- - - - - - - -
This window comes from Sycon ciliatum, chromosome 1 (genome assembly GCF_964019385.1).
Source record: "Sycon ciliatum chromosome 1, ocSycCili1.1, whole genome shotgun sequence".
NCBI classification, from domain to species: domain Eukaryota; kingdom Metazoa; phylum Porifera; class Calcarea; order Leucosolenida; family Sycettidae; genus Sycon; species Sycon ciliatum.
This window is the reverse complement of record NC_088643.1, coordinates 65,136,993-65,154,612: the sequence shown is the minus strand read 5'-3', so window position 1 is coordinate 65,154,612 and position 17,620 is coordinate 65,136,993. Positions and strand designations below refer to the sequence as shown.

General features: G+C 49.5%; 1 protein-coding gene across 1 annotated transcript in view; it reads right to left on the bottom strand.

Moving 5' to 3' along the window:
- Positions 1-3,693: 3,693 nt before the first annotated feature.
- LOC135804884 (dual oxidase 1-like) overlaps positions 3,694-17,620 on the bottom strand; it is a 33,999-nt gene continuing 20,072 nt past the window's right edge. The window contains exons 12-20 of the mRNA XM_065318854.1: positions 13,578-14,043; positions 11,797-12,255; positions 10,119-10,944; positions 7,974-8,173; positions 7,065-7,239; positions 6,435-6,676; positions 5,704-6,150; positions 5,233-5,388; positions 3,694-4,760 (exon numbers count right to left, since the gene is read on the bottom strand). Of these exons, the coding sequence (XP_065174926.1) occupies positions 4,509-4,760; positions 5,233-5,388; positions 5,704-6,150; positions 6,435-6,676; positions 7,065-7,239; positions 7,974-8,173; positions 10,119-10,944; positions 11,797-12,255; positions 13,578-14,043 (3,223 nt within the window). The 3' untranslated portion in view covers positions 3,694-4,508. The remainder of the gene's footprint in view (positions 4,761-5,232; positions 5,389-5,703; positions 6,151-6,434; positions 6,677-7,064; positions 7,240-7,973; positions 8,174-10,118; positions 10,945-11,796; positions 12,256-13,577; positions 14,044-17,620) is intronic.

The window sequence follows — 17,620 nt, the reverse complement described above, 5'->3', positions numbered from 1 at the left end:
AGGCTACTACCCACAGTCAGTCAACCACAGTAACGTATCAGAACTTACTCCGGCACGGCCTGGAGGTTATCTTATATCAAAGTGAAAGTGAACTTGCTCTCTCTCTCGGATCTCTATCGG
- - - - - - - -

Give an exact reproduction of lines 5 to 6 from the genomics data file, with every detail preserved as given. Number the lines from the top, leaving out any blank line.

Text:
General features: G+C 49.5%; 1 protein-coding gene across 1 annotated transcript in view; it reads right to left on the bottom strand.

Moving 5' to 3' along the window: